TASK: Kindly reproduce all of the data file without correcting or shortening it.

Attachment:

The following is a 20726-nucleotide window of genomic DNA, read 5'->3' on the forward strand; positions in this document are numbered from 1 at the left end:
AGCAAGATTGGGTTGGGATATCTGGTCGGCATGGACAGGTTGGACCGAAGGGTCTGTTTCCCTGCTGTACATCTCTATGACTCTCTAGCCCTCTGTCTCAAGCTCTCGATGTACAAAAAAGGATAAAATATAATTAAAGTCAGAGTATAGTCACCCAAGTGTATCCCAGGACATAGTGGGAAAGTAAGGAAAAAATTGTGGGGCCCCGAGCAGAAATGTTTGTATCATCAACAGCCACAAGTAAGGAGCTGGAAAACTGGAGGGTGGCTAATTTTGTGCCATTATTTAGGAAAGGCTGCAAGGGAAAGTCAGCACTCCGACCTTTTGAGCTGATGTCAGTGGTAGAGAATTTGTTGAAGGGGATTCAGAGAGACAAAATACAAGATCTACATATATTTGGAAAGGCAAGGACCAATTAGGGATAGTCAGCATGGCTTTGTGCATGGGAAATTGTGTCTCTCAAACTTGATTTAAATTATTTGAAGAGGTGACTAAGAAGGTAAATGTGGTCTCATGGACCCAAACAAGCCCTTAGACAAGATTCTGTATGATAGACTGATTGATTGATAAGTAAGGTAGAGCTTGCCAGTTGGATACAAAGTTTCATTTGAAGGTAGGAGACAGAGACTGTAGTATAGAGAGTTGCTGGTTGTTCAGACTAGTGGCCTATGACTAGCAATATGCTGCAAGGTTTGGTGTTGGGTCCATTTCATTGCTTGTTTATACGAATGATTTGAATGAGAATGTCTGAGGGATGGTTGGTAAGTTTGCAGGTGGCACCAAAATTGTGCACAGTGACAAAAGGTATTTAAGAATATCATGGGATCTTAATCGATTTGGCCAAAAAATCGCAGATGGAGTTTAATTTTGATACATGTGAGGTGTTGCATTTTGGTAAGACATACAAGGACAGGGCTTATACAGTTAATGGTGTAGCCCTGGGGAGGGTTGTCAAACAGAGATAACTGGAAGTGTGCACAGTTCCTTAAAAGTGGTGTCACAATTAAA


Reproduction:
The following is a 20726-nucleotide window of genomic DNA, read 5'->3' on the forward strand; positions in this document are numbered from 1 at the left end:
AGCAAGATTGGGTTGGGATATCTGGTCGGCATGGACAGGTTGGACCGAAGGGTCTGTTTCCCTGCTGTACATCTCTATGACTCTCTAGCCCTCTGTCTCAAGCTCTCGATGTACAAAAAAGGATAAAATATAATTAAAGTCAGAGTATAGTCACCCAAGTGTATCCCAGGACATAGTGGGAAAGTAAGGAAAAAATTGTGGGGCCCCGAGCAGAAATGTTTGTATCATCAACAGCCACAAGTAAGGAGCTGGAAAACTGGAGGGTGGCTAATTTTGTGCCATTATTTAGGAAAGGCTGCAAGGGAAAGTCAGCACTCCGACCTTTTGAGCTGATGTCAGTGGTAGAGAATTTGTTGAAGGGGATTCAGAGAGACAAAATACAAGATCTACATATATTTGGAAAGGCAAGGACCAATTAGGGATAGTCAGCATGGCTTTGTGCATGGGAAATTGTGTCTCTCAAACTTGATTTAAATTATTTGAAGAGGTGACTAAGAAGGTAAATGTGGTCTCATGGACCCAAACAAGCCCTTAGACAAGATTCTGTATGATAGACTGATTGATTGATAAGTAAGGTAGAGCTTGCCAGTTGGATACAAAGTTTCATTTGAAGGTAGGAGACAGAGACTGTAGTATAGAGAGTTGCTGGTTGTTCAGACTAGTGGCCTATGACTAGCAATATGCTGCAAGGTTTGGTGTTGGGTCCATTTCATTGCTTGTTTATACGAATGATTTGAATGAGAATGTCTGAGGGATGGTTGGTAAGTTTGCAGGTGGCACCAAAATTGTGCACAGTGACAAAAGGTATTTAAGAATATCATGGGATCTTAATCGATTTGGCCAAAAAATCGCAGATGGAGTTTAATTTTGATACATGTGAGGTGTTGCATTTTGGTAAGACATACAAGGACAGGGCTTATACAGTTAATGGTGTAGCCCTGGGGAGGGTTGTCAAACAGAGATAACTGGAAGTGTGCACAGTTCCTTAAAAGTGGTGTCACAATTAAA